Tuesday, May 27, 2008

Citywide at-large Candidates Debate

On Tuesday (May 27, 2008), the Netherwood Heights Neighbors presented a candidates' forum with incumbent City Council President Harold Gibson and challenger Annie McWilliams, daughter of the late Mayor Albert T. McWilliams, both seeking the citywide at-large seat in the June 3 primary.

The forum took place at the Plainfield Public Library, with attorney and city resident Joan Van Pelt as moderator.

Van Pelt received numerous questions from the audience, but specified that each would have to be answered by both candidates. Topics included redevelopment, crime, public safety, taxes, inclusion of Latinos, education, bridging political gaps and plans for the city's future.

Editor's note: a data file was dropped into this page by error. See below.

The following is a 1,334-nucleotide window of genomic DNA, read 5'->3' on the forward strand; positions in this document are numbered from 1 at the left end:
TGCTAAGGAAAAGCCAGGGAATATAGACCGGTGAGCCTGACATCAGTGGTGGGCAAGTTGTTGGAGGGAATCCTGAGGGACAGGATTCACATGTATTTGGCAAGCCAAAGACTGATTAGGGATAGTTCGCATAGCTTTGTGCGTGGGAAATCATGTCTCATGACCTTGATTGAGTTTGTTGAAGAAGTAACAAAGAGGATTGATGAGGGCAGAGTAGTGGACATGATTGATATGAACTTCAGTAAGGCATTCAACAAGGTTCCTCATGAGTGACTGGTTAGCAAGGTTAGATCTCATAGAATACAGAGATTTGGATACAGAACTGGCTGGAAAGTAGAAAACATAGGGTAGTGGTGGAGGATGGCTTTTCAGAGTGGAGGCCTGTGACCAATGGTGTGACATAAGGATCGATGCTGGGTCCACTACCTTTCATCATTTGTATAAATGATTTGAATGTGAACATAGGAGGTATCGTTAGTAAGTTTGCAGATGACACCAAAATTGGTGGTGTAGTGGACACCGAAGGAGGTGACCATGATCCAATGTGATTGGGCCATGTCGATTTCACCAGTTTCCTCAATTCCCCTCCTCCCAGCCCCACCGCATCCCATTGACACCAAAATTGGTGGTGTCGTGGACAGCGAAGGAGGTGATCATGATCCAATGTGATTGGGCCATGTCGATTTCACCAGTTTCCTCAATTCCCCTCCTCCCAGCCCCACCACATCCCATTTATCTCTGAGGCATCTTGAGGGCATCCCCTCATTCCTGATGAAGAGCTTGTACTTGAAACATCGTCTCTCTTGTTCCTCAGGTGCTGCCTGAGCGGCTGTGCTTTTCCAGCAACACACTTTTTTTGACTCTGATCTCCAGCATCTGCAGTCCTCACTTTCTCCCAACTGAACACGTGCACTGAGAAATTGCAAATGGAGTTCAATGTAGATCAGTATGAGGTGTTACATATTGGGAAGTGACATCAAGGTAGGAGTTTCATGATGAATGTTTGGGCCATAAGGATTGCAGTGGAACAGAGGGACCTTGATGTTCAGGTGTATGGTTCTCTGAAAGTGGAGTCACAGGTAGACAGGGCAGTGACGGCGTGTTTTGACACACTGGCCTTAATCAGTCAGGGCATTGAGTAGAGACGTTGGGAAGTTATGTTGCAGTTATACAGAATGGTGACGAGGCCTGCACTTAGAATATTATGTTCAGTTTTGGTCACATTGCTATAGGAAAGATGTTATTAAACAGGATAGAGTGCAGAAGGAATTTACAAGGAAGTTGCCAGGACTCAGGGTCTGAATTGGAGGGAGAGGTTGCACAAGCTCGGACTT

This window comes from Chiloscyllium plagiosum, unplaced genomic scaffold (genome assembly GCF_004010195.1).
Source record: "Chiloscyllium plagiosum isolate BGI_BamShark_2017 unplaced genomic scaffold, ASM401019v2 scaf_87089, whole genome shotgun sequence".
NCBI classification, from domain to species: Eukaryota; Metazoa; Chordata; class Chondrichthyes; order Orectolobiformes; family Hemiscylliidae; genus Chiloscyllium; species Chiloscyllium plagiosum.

Throughout the evening, Gibson pushed his decades of experience in municipal and county government, while McWilliams based her appeal on a need for change and new energy.

The audience of about 70 people appeared to be split between supporters of the late mayor's New Democrats and backers of Democratic City Committee Chairman Jerry Green's Regular Democratic Organization.

Among the pitches:

In his opening statement, Gibson cited his former service as Plainfield Public Safety Director and City Administrator as well as his service in Newark and Union County. He also took credit for introducing a generic prayer at City Council meetings.

Annie McWilliams, a graduate of the Wharton School of the University of Pennsylvania and now employed by Citigroup, said in her estimation, Plainfield is not headed in the right direction and she would bring her business skills to the task of righting the "failed leadership" that she now sees in place.